On the lines of Fingerhut catalogs that are still being sent to millions of houses today, well known as a recognizable source for borderline useful tchotchkes for the home, the Damark catalog generally provided similar product offerings in the form of electronic devices.
Apparently, Damark (up until the year 2000) ran a number of shopper’s clubs, sort of like BJs and Costco. But in my Northeast area of the country, those stores were as unknown as Fry’s electronics. Instead, we received mail order catalogs. Inside these catalogs was an eclectic selection of merchandise which consisted of about 90% electronic items and 10% household goods. Think Brookstone stores, but with a higher percentage of electronic goods. Recently, I came across a September 1990 Damark catalog in a collection of magazines I had stored away. It’s the only copy I have, but I felt the need to share it, so I scanned it to PDF and posted it on this website. You can download it here: Damark September 1990 Catalog
One thing about these catalogs is that they are a snapshot in time when it comes to consumer electronics. Perusing through it, there appears to be no class of electronic item that would be excluded. I suppose that if they got a good deal on any closeout electronics (or even beadspreads), it’ll end up in the catalog.
Some of the items look familiar to me, but have a different manufacturer name (or it is listed as “Famous Maker”). On the front cover of the September 1990 catalog, there is a Cordata brand 386 IBM-compatible computer that looks very similar to an Amstrad computer that we had on display in the Electronics Boutique store I worked at around the same time. The same goes for the cell phone also on the front cover. I had one that looked the same. I forget the brand, but I bought mine at a Silo store.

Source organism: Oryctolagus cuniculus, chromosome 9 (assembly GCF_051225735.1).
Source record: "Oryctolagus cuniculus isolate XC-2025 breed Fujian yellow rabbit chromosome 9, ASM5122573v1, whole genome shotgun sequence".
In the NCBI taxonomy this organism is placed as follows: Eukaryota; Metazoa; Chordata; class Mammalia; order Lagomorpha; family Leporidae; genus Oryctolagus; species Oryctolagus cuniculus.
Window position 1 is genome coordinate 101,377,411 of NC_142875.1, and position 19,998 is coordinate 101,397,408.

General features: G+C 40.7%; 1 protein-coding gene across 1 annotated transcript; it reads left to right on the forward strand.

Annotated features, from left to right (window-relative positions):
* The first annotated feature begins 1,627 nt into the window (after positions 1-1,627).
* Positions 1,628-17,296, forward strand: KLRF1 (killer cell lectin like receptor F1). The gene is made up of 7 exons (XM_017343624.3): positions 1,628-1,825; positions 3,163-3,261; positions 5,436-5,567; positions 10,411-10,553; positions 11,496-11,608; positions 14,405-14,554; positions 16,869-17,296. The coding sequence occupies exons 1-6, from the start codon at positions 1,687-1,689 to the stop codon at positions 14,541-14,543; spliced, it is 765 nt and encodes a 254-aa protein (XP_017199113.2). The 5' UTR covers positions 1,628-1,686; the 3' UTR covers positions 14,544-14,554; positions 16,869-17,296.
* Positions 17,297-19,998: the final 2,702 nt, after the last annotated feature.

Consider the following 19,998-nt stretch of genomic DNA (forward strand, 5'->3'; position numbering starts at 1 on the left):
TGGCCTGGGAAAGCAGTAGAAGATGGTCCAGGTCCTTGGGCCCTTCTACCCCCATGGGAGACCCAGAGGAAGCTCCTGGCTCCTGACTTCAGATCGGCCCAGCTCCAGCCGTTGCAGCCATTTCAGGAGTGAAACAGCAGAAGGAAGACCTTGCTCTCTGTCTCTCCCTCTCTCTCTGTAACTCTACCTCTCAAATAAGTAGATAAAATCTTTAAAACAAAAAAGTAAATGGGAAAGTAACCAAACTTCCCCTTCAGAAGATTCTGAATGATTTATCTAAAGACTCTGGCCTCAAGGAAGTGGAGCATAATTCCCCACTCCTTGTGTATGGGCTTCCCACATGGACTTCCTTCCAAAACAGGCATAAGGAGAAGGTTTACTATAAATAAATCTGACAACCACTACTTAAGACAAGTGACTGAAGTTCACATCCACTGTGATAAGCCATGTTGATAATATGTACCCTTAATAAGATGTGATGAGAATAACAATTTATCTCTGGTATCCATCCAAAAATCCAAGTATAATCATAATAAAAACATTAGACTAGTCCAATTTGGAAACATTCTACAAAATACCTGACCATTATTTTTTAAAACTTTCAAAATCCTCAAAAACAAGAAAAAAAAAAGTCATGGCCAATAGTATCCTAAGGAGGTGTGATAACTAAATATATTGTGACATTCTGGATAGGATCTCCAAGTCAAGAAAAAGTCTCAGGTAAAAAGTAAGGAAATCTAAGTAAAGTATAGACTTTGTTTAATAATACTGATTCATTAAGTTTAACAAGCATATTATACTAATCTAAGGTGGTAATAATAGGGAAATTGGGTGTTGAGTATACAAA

You’ll also find average quality brand names such as Goldstar, Emerson, Sharp, and Craig. In fact, I don’t ever remember Emerson creating computer modems, but right there on page 14 of the catalog, is an Emerson 2400 Baud external modem for the “Damark Price” of $99.99 (data cable not included, I’m sure). It reminds me of the old Supra brand modems. Perhaps they were, but rebranded by Emerson.
Since this is a 1990 catalog, there won’t be a shortage of VCRs purporting to have the best quality video output your money can buy.
I noticed one item on page 36 that I bought a long time ago. It is called the “Sound Sender.” It takes the output of your portable cassette or CD player and rebroadcasts the audio to your FM radio in the car. Mine looks just like the one in the catalog, but I believe I got mine at K-Mart and not Damark. Back then, I did not have access to a credit card, and I didn’t want to risk sending a check, so I never bought anything from the Damark catalog. I just enjoyed looking at the product line.
There are far too many items to talk about in this catalog, so I encourage you to look at the catalog yourself. Maybe you will recognize something you once had, even if it from a different manufacturer. If you find something like that, let others know in the comment section below this article.